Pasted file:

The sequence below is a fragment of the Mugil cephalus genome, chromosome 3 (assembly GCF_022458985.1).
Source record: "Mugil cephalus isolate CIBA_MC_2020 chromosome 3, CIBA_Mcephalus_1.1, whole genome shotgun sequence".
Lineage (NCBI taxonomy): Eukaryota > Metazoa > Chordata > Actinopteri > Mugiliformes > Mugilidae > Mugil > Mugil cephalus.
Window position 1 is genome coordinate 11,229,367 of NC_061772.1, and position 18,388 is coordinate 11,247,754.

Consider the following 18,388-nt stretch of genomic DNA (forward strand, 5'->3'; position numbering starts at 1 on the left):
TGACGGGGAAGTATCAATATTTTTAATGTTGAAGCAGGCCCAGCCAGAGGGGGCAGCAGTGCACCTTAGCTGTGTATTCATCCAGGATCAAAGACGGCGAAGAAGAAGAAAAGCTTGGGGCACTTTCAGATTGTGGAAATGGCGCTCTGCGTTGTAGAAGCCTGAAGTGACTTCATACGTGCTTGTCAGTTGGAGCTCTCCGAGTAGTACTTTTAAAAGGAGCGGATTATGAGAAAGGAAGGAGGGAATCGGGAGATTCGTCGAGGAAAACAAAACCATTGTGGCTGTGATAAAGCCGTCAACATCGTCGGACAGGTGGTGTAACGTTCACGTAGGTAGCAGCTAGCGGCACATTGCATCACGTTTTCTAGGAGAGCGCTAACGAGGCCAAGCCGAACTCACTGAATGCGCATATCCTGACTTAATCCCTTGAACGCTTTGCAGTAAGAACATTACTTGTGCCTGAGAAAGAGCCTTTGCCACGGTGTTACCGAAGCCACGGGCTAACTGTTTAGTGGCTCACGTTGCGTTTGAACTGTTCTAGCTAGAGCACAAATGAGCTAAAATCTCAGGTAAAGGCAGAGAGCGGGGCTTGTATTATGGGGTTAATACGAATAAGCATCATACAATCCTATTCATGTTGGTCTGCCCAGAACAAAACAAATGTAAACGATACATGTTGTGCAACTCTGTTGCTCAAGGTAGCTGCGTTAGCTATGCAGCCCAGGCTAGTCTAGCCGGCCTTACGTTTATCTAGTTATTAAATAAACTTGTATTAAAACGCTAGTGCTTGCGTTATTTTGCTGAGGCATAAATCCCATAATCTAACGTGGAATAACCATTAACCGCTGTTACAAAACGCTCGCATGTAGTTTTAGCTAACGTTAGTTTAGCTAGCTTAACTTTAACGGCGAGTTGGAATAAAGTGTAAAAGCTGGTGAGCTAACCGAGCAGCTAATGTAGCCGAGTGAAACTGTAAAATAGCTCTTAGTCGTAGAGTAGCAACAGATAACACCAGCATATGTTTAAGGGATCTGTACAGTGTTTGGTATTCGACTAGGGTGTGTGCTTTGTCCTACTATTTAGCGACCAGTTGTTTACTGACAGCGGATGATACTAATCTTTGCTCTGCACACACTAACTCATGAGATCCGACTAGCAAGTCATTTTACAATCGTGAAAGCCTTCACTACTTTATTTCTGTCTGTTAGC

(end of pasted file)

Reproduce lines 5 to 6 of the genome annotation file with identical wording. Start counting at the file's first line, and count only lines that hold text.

Consider the following 18,388-nt stretch of genomic DNA (forward strand, 5'->3'; position numbering starts at 1 on the left):
TGACGGGGAAGTATCAATATTTTTAATGTTGAAGCAGGCCCAGCCAGAGGGGGCAGCAGTGCACCTTAGCTGTGTATTCATCCAGGATCAAAGACGGCGAAGAAGAAGAAAAGCTTGGGGCACTTTCAGATTGTGGAAATGGCGCTCTGCGTTGTAGAAGCCTGAAGTGACTTCATACGTGCTTGTCAGTTGGAGCTCTCCGAGTAGTACTTTTAAAAGGAGCGGATTATGAGAAAGGAAGGAGGGAATCGGGAGATTCGTCGAGGAAAACAAAACCATTGTGGCTGTGATAAAGCCGTCAACATCGTCGGACAGGTGGTGTAACGTTCACGTAGGTAGCAGCTAGCGGCACATTGCATCACGTTTTCTAGGAGAGCGCTAACGAGGCCAAGCCGAACTCACTGAATGCGCATATCCTGACTTAATCCCTTGAACGCTTTGCAGTAAGAACATTACTTGTGCCTGAGAAAGAGCCTTTGCCACGGTGTTACCGAAGCCACGGGCTAACTGTTTAGTGGCTCACGTTGCGTTTGAACTGTTCTAGCTAGAGCACAAATGAGCTAAAATCTCAGGTAAAGGCAGAGAGCGGGGCTTGTATTATGGGGTTAATACGAATAAGCATCATACAATCCTATTCATGTTGGTCTGCCCAGAACAAAACAAATGTAAACGATACATGTTGTGCAACTCTGTTGCTCAAGGTAGCTGCGTTAGCTATGCAGCCCAGGCTAGTCTAGCCGGCCTTACGTTTATCTAGTTATTAAATAAACTTGTATTAAAACGCTAGTGCTTGCGTTATTTTGCTGAGGCATAAATCCCATAATCTAACGTGGAATAACCATTAACCGCTGTTACAAAACGCTCGCATGTAGTTTTAGCTAACGTTAGTTTAGCTAGCTTAACTTTAACGGCGAGTTGGAATAAAGTGTAAAAGCTGGTGAGCTAACCGAGCAGCTAATGTAGCCGAGTGAAACTGTAAAATAGCTCTTAGTCGTAGAGTAGCAACAGATAACACCAGCATATGTTTAAGGGATCTGTACAGTGTTTGGTATTCGACTAGGGTGTGTGCTTTGTCCTACTATTTAGCGACCAGTTGTTTACTGACAGCGGATGATACTAATCTTTGCTCTGCACACACTAACTCATGAGATCCGACTAGCAAGTCATTTTACAATCGTGAAAGCCTTCACTACTTTATTTCTGTCTGTTAGC